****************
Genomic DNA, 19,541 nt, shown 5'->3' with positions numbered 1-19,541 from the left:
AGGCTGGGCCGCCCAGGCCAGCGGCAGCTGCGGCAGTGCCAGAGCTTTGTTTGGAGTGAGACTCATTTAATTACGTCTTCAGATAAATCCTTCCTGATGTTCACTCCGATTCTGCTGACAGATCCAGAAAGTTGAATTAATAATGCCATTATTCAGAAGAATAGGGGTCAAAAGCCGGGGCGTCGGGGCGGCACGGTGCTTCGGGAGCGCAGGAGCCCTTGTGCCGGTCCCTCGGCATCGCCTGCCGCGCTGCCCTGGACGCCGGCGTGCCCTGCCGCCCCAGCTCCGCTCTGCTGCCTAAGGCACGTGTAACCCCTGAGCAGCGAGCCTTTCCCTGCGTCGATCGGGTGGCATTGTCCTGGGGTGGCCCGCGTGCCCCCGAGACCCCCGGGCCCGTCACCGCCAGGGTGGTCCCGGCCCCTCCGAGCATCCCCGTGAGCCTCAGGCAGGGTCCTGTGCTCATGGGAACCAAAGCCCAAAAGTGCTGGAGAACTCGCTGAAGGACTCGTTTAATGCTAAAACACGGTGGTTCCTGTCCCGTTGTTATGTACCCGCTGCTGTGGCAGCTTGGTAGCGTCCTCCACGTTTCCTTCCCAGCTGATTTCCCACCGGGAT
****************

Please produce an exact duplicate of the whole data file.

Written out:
Genomic DNA, 19,541 nt, shown 5'->3' with positions numbered 1-19,541 from the left:
AGGCTGGGCCGCCCAGGCCAGCGGCAGCTGCGGCAGTGCCAGAGCTTTGTTTGGAGTGAGACTCATTTAATTACGTCTTCAGATAAATCCTTCCTGATGTTCACTCCGATTCTGCTGACAGATCCAGAAAGTTGAATTAATAATGCCATTATTCAGAAGAATAGGGGTCAAAAGCCGGGGCGTCGGGGCGGCACGGTGCTTCGGGAGCGCAGGAGCCCTTGTGCCGGTCCCTCGGCATCGCCTGCCGCGCTGCCCTGGACGCCGGCGTGCCCTGCCGCCCCAGCTCCGCTCTGCTGCCTAAGGCACGTGTAACCCCTGAGCAGCGAGCCTTTCCCTGCGTCGATCGGGTGGCATTGTCCTGGGGTGGCCCGCGTGCCCCCGAGACCCCCGGGCCCGTCACCGCCAGGGTGGTCCCGGCCCCTCCGAGCATCCCCGTGAGCCTCAGGCAGGGTCCTGTGCTCATGGGAACCAAAGCCCAAAAGTGCTGGAGAACTCGCTGAAGGACTCGTTTAATGCTAAAACACGGTGGTTCCTGTCCCGTTGTTATGTACCCGCTGCTGTGGCAGCTTGGTAGCGTCCTCCACGTTTCCTTCCCAGCTGATTTCCCACCGGGAT